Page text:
A wrongful death claim is filed in civil court, separate from any criminal proceedings. These claims seek money damages instead of criminal penalties such as jail time. The burden of proof is also lower in civil claims than criminal cases, so it may be possible for family members to prevail in a wrongful death lawsuit even if a prosecutor cannot prove a crime beyond of reasonable doubt. It is always worth it to discuss a possible wrongful death claim if you lose someone in a tragic accident.

Contact a Glenview, IL Car Accident Lawyer to Learn About Your Rights

While a wrongful death case can provide compensation for your family, it can also be difficult to discuss what happened. You should not wait to contact an experienced Chicago wrongful death attorney at the Chicago Legal Group for help. We will handle your claim while you focus on your emotional recovery after a tragic loss. Call 847-305-4105 or fill out our online contact form to request a free case evaluation.

The Odds of Dying from an Opioid Overdose now Greater than Dying in a Car Accident

dying from an opioid overdoseFor the first time in history, the odds of dying in a motor vehicle accident are now lower than the odds of dying from an opioid overdose. This according to a new report published this week by The National Safety Council.

And yet, despite the increasing awareness of the opioid epidemic, the public’s perception of opioid addiction remains inconsistent with reality.  The majority of the public refuses to accept the medical industry’s general consensus that opioid addiction is a disease.

It is true that a large portion of opioid abuse stems from experimental use.  Often overlooked, however, are those whose addictions arise involuntarily.  The most common example of this are addictions that develop involuntarily through prescription painkillers prescribed to patients following an injury.

Consider that in 2012, health care providers wrote 259 million prescriptions for painkillers in 2012, enough for every American adult to have his or her own bottle of pills.

Think about that for a second. 259 million opioid/pain killer prescriptions.

Often, these injuries are the result of being involved in an automobile accident.  A study conducted in Australia found that among chronic pain patients in a pain management program, those being treated for pain following a car accident injury were the most likely of all patients to abuse opioids.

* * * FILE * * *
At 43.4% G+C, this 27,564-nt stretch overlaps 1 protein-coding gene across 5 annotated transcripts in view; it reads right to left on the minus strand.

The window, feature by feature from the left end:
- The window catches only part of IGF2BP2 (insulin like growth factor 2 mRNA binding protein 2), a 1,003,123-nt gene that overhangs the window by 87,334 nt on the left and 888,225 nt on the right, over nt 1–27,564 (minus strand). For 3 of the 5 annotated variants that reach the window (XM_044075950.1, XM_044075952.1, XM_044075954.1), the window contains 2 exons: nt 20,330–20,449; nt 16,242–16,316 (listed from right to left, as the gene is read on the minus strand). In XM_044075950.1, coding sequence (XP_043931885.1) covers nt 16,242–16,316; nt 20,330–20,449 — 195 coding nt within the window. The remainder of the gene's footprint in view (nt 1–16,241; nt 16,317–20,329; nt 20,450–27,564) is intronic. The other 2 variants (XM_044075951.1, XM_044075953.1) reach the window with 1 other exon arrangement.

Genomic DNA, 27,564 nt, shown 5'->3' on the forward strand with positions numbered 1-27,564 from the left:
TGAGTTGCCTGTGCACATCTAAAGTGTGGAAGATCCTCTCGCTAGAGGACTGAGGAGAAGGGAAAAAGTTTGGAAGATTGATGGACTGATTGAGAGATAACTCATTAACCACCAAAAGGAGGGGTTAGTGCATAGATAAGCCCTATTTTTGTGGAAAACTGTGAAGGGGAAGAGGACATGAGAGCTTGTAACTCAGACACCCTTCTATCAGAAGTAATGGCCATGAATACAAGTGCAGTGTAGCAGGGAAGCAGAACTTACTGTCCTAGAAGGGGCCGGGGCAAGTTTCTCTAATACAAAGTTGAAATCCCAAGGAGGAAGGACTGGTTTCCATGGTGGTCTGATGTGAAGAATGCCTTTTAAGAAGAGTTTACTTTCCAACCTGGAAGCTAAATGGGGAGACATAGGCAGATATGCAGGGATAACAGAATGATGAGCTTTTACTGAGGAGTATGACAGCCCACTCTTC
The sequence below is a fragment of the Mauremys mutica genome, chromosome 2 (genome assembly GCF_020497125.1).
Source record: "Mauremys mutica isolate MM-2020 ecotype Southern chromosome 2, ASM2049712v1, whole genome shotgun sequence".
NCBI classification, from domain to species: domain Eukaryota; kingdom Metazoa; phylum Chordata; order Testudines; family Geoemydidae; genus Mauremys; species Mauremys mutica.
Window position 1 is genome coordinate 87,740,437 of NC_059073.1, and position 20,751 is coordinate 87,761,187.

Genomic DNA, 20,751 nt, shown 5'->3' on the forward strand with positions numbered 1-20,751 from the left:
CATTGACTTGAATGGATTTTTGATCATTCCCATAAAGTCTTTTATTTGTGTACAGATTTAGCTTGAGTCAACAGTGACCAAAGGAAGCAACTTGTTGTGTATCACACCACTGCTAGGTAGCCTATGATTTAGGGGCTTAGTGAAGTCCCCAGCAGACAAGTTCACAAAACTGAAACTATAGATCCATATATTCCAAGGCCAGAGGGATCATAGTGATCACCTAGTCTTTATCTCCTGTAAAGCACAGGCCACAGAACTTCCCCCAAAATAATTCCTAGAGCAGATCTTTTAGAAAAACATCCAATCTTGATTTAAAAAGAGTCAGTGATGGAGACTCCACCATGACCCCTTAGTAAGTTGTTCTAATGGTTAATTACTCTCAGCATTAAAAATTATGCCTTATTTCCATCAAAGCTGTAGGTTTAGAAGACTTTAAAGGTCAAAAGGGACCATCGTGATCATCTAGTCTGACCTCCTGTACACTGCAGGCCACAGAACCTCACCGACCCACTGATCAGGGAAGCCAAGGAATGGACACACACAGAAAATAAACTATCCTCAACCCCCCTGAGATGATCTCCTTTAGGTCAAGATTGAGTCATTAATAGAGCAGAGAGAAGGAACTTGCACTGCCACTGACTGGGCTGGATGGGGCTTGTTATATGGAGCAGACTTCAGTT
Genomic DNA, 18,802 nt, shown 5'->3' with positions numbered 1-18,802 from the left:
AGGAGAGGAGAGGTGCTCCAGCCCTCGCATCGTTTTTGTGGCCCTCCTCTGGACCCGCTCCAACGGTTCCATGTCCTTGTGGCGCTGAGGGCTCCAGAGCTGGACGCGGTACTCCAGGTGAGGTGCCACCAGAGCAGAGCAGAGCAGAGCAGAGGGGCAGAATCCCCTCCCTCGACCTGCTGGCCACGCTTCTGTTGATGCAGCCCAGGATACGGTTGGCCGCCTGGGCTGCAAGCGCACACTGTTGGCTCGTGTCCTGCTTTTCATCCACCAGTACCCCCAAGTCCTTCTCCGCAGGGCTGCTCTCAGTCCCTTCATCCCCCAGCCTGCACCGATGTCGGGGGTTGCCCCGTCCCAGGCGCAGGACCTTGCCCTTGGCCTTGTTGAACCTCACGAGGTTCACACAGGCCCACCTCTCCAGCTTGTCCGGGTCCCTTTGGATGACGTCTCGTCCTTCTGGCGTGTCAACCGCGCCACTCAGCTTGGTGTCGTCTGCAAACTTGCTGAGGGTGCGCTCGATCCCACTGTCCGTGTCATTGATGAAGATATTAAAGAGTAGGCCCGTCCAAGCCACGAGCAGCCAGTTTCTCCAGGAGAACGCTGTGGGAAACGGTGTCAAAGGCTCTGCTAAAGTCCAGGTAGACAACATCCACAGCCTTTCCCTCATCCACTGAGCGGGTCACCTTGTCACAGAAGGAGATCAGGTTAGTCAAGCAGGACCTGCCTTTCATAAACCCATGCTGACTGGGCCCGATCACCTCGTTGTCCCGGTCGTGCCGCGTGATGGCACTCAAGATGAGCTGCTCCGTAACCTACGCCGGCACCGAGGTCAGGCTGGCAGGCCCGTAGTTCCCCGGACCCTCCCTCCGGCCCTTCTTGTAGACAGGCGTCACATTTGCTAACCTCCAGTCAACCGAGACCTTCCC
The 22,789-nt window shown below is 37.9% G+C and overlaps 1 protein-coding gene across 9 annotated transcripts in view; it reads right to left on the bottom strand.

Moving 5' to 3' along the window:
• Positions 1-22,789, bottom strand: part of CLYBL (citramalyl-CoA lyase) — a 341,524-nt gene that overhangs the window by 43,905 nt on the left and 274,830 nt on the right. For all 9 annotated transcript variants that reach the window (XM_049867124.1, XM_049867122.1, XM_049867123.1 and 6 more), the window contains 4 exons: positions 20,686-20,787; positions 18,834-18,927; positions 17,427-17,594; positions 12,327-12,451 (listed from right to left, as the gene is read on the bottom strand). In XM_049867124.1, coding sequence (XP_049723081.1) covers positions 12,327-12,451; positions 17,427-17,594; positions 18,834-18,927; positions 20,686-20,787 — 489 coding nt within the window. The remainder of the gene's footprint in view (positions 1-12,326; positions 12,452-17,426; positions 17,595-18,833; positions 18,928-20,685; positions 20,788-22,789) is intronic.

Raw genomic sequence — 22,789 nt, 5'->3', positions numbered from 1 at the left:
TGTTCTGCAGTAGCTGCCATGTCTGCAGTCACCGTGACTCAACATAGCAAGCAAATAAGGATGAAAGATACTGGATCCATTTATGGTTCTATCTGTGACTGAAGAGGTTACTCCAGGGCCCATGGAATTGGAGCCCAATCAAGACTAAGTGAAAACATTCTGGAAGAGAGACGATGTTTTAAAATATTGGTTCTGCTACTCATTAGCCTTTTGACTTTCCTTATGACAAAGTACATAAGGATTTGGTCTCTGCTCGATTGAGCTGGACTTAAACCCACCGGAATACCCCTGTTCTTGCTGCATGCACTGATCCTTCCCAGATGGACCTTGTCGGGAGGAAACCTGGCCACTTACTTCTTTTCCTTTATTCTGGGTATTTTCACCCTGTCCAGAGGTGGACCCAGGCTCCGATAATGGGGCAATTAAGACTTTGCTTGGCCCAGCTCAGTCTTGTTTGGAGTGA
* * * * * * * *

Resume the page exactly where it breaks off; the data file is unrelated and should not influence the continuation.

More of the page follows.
The authors attribute the higher rate of opioid addiction among car accident victims to two key factors.  First, those that suffer injuries are commonly treated with prescription pain medication.  Second, post-traumatic stress disorder is common among car accident victims.  The trauma leads to depression which fuels the use of opioids as a form of self-medication.

Fortunately, politicians are beginning to take notice of the widespread prescription drug problem in this country.  Illinois has been one of the more active states in enacting legislation to curtail the opioid epidemic.

In 2017, Illinois released its State Opioid Action Plan along with Executive Order 2017-05.  The Order created the Governor’s Opioid Prevention and Intervention Task Force in September of 2017.  And just his past year, the Senate passed Senate Bill 2777 amending the Illinois Controlled Substance Act.  The most significant provision of the Bill requires medical professionals to take 3 hours of continuing education to learn how to safely prescribe opioid medications.

The legislation seeks to reduce the number of opioid prescriptions being written by health care providers.  The belief is that the health care industry serves a “gate-keeper” function.  By exposing less patients to opioids, many involuntary addictions can be eliminated.  This in turn will help to reduce the record number of accidental opioid overdose cases in the United States.

A large number of our auto accident clients have taken opioids after being injured in an accident. The opioid use may have started with a prescription for back pain shortly after the accident or the medication could have been prescribed later like after a surgical procedure.

In 2017, I personally had surgery to repair an injury to my right elbow. I was on pain medication for 7 days – just 7 days. When I tried to get off the medication, I felt ill. I was shaky and agitated. It took 2 to 3 days for me to feel myself mentally. I can only imagine how hard it is to get off opioid pain killers after taking them for an extended period.

If you have been involved in a car accident, make sure you understand the risks associated with prescription opioid use.  A short-term solution can turn into a long-term problem that can have life-threatening consequences.  Be sure to discuss your safety concerns and alternative treatment options with your healthcare provider.

To speak with an attorney about this issue, contact me at 847-305-4105.

Who is at fault for a parking lot accident?

I recently received a call from a woman who was injured when she was reversing Fault for a car accident in a parking lotout of a parking spot. She asked us whether who is at fault for a parking lot accident? The answer to that question is that it depends on the series of events that took place. If you were injured in a parking lot accident, call today for a free consultation at 847-305-4105.

The Situation

The woman who called, was driving in a parking lot in Normal, Illinois. She was reversing the car out of the parking spot when a car “came out of nowhere” and crashed into the back of her vehicle. She was thrust side to side in her vehicle, suffering significant sprains and strains to her back and neck.